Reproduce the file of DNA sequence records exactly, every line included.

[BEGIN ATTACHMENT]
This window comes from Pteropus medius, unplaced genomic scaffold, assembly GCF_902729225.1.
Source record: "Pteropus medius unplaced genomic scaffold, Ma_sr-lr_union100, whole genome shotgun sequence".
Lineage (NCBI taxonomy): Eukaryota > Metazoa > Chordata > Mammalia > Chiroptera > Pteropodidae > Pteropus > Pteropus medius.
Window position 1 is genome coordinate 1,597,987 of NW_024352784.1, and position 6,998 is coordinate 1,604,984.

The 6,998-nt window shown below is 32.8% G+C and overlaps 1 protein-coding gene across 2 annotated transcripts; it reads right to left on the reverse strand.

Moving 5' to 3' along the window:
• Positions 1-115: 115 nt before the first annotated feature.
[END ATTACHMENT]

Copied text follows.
This window comes from Pteropus medius, unplaced genomic scaffold, assembly GCF_902729225.1.
Source record: "Pteropus medius unplaced genomic scaffold, Ma_sr-lr_union100, whole genome shotgun sequence".
Lineage (NCBI taxonomy): Eukaryota > Metazoa > Chordata > Mammalia > Chiroptera > Pteropodidae > Pteropus > Pteropus medius.
Window position 1 is genome coordinate 1,597,987 of NW_024352784.1, and position 6,998 is coordinate 1,604,984.

The 6,998-nt window shown below is 32.8% G+C and overlaps 1 protein-coding gene across 2 annotated transcripts; it reads right to left on the reverse strand.

Moving 5' to 3' along the window:
• Positions 1-115: 115 nt before the first annotated feature.